If he were given a choice of being liked and accepted by his peers or killing them, I am certain he would prefer the former. He just hasn’t figured out how to make that happen. If he has confided to adults about his misery, they probably didn’t know how to guide him to social success, either. In other words, his novel is best seen as a cry for help.

Kids who feel tormented by their peers are far more likely to commit suicide than homicide. Some suicidal kids have posted videos about their misery, and in response, multitudes of people reached out to them with sympathy and support. The public response has undoubtedly saved some of their lives.

Unfortunately, people find it much more difficult to feel sympathy for kids who express homicidal rather than suicidal ideation. They react to them as though are de factomurderers rather than kids who are crying inside, feel victimized, are angry, and hunger for love.

Thus, we see the gut reaction of parents in Texas calling for the expulsion of this pained boy. They assume that kicking him out will make their children safer from him. But is the assumption valid? After all, the boy will not be exterminated or permanently locked up in a prison or psychiatric hospital. He is a free agent.

How will he feel towards his classmates now that they and their parents have demonstrated against him, calling for his expulsion from school? Will he like them better? Will he feel understood? Will he be happier? Will he feel that he is the villain in the story?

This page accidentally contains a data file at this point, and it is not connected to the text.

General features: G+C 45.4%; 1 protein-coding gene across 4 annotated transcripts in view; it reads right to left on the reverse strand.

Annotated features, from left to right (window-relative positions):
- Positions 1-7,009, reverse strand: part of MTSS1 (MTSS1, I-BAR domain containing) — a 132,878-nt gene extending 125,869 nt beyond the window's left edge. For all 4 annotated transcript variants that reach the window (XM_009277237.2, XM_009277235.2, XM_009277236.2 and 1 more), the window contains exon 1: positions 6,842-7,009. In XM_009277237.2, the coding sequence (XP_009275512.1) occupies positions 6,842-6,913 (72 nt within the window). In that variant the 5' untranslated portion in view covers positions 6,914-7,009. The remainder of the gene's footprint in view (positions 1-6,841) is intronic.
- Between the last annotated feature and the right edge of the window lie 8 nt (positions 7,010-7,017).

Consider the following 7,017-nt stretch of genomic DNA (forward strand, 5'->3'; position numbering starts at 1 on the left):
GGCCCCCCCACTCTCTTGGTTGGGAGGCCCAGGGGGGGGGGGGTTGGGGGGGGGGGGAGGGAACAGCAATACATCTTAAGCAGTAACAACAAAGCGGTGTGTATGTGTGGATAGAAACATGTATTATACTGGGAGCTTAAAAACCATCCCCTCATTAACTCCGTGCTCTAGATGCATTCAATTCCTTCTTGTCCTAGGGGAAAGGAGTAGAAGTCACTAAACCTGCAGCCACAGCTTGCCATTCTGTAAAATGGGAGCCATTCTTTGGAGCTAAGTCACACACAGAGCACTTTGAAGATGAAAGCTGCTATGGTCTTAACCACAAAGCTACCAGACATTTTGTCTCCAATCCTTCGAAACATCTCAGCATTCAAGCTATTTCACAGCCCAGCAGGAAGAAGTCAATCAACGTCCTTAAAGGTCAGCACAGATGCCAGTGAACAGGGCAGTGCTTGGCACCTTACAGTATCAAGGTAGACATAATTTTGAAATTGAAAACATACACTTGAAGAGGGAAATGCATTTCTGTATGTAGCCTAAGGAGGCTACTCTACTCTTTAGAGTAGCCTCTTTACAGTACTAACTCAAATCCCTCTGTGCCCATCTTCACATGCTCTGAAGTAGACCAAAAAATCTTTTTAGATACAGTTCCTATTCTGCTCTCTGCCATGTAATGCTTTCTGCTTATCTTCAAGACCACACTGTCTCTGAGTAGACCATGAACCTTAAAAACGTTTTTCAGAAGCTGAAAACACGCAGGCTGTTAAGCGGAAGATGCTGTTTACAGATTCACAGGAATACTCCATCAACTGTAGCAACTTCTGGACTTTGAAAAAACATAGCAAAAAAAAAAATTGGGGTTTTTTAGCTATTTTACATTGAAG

No way. He will be even angrier. His feelings of being rejected and victimized will be multiplied. If the school does expel him, he will hate the school, too. Unless he gets some really terrific therapy that convinces him to forgive all who have wronged him and helps him to develop positive relationships, he will feel increasingly justified in wanting revenge. The older he becomes, the more capable he will be of carrying out his violent fantasies. Indeed, some horrific school massacres were committed by people who had been expelled years earlier.

If anything, the Tidwell demonstrators are helping to create a monster.

What then, should the terrified children and their parents be doing? The better alternative should be obvious. The psychological buzzword of recent years is empathy. Virtually all anti-bullying and social skills programs assert that they develop empathy. All types of organizations are promoting empathy. The media is bombarding us with the need for empathy.

People love the message of empathy. It’s because they think, “Finally other people will become empathic towards me and my children.” Few people think, “I am so glad that I will be taught how to be more empathic.” 

If we want to see an increase in empathy, it must begin with ourselves. Instead of bringing their children and their fear-mongering placards to demonstrate outside the school building, the Tidwell parents can be conducting their demonstration outside the feared boy’s house with placards reading, “We love you!” “We care about you!” “We’re sorry. Our kids aren’t perfect. They didn’t understand how they were hurting you!” “We want you to be happy!” “Let’s talk over pizza!” “Let us know how we can help you!”

Can you imagine the boy wanting to kill anyone after experiencing such a massive demonstration of love?

Israel “Izzy” Kalman is Director of Bullies to Buddies, a program that teaches the practical application of the Golden Rule to reduce bullying and aggression and solve relationship problems.

This article is published by Izzy Kalman and MercatorNet.com under a Creative Commons licence. You may republish it or translate it free of charge with attribution for non-commercial purposes following these guidelines. If you teach at a university we ask that your department make a donation. Commercial media must contact us for permission and fees. Some articles on this site are published under different terms.